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Best practices in the cardiac catheterization laboratory (CCL)

SCAI publishes updated guidelines for cath lab best practices

Washington, D.C. , USA (May 2, 2016) - Today, the Society for Cardiovascular Angiography and Interventions (SCAI) published an update to its first-of-its-kind 2012 paper outlining best practices in the cardiac catheterization laboratory (CCL), or cath lab. The paper, "SCAI Expert Consensus Statement: 2016 Best Practices in the Cardiac Catheterization Laboratory," was published online in Catheterization and Cardiovascular Interventions, SCAI's official journal.

The document provides cath labs around the country with a set of agreed-upon recommended guidelines developed by expert practicing interventional cardiologists to ensure the highest quality of care and ultimately better patient outcomes, as well as improved patient and physician satisfaction. The paper includes pre-, intra-, and post-procedure recommendations.

"SCAI created the Best Practices Guidelines in 2012 because there had been no process standardization in cath labs and labs had been working under only local regulation and policy," said Srihari S. Naidu, MD, FACC, FSCAI, FAHA, associate professor of medicine at the SUNY Stony Brook School of Medicine, director of the cardiac catheterization laboratory at Winthrop University Hospital and the paper's lead author. "There is a tremendous appetite among interventional cardiologists for a comprehensive document outlining the details on how a cardiac cath lab should operate."

The document includes:

  • An updated pre-procedure checklist for cardiac catheterization that provides a nurse, technician, APP, physician extender, or physician with a set of questions to review with the patient.
  • Language on cath lab governance and the responsibilities of a cath lab director. Techniques are provided on how CCLs can improve function through effective governance and management strategies.
  • Information on cost consideration. Specific strategies CCLs can employ to provide the highest value of care are outlined.
  • Information on radial access. There is recent support for radial access procedures (procedures done through the wrist), which were not covered in the 2012 paper. Best practices on when radial access is appropriate and considerations CCLs should take is included.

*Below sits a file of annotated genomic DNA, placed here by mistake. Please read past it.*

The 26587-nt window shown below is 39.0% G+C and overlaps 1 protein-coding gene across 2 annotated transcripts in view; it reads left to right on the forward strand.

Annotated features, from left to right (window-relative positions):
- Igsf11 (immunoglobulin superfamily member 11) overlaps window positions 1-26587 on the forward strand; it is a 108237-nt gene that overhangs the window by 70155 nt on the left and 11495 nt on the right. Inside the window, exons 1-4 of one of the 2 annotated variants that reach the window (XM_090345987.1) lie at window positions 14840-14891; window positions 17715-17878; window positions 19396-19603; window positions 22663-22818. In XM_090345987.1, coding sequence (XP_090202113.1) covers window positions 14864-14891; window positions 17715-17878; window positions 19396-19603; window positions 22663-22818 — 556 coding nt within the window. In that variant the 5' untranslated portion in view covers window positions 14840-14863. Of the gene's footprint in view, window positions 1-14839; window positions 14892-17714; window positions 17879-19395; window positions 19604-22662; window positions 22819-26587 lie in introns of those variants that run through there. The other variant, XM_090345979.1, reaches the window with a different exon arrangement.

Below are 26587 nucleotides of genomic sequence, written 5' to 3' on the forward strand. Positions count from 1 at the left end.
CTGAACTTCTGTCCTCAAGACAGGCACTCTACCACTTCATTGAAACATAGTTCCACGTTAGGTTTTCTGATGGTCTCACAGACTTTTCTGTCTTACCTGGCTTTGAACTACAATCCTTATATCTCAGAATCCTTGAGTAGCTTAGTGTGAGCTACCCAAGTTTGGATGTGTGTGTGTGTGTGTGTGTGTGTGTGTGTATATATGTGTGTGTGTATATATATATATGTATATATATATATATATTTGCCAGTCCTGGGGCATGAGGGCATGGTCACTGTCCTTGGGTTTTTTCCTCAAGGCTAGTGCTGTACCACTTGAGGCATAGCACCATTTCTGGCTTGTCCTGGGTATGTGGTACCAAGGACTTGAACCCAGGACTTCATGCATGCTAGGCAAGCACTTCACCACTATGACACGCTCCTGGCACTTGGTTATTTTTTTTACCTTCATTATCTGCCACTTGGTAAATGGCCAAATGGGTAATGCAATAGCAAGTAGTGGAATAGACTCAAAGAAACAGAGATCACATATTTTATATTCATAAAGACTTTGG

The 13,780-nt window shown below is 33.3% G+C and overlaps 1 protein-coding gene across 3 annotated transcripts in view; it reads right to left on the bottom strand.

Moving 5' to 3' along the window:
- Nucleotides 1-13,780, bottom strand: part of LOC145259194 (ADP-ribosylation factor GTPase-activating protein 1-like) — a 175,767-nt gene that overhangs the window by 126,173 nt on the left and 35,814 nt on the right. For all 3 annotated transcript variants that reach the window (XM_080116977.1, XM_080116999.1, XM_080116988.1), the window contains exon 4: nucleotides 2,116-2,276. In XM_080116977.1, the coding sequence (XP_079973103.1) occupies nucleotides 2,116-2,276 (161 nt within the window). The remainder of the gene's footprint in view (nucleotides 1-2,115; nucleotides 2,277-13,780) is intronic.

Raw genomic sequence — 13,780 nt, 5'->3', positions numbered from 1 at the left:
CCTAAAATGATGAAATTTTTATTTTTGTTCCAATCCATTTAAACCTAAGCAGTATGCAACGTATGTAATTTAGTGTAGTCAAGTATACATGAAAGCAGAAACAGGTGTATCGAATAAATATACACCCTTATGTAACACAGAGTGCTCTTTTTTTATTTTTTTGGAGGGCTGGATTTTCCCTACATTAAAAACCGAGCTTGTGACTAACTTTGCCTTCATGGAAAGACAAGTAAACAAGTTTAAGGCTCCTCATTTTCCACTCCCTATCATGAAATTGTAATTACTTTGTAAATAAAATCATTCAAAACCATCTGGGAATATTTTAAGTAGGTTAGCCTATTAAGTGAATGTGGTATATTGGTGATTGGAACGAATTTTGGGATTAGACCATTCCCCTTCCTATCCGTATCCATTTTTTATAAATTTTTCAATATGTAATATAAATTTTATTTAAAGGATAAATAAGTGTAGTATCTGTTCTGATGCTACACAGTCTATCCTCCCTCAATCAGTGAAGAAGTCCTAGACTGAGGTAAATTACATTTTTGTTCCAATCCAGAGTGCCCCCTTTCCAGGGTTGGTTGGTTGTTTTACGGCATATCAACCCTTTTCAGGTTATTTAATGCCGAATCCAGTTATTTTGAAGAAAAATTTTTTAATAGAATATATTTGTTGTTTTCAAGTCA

• New evidence on medications. Recent data includes medications brought to market after the 2012 paper and when to use certain drugs and dosage amounts.
  • Recommendations on maintaining appropriate industry relationships, for example:
      • Industry's role in individual CCLs should be consistent with policies set by the hospital and/or director.
      • Industry should not have "hands-on" equipment in the CCL, except for defined educational purposes or device preparation.
      • Industry should always provide information and advice that is in the best interest of the patient, regardless of other considerations.
  • Techniques for enhancing patient satisfaction in the CCL including pre-, intra-, and post-procedure recommendations for improving patient satisfaction.


The paper, which cross-references other SCAI reports and documents, clearly reflects the direction in which the profession of interventional cardiology is heading.

"SCAI is a valuable organization for cardiologists to join as it lends them a voice and the opportunity to impact and influence the future of interventional cardiology," said Sunil V. Rao, MD, FSCAI, chair of SCAI's Quality Improvement Committee, associate professor of medicine at the Duke University Medical Center and section chief of cardiology at Durham VA Medical Center.

"The guidelines reflect SCAI's commitment and continued efforts to improve quality of care and the patient experience," said SCAI President James C. Blankenship, MD, MHCM, FSCAI, MACC, practicing interventional cardiologist at Geisinger Medical Center in Danville, Pa., and director of the Geisinger cardiology department and catheterization laboratories.


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About SCAI

The Society for Cardiovascular Angiography and Interventions is a 4,500-member professional organization representing invasive and interventional cardiologists in approximately 70 nations. SCAI's mission is to promote excellence in invasive/interventional cardiovascular medicine through physician education and representation, and advancement of quality standards to enhance patient care. SCAI's public education program, Seconds Count, offers comprehensive information about cardiovascular disease. For more information about SCAI and Seconds Count, visit http://www.SCAI.org or http://www.SecondsCount.org . Follow @SCAI on Twitter for the latest heart health news.


Society for Cardiovascular Angiography and Interventions , 02.05.2016 (tB).

 
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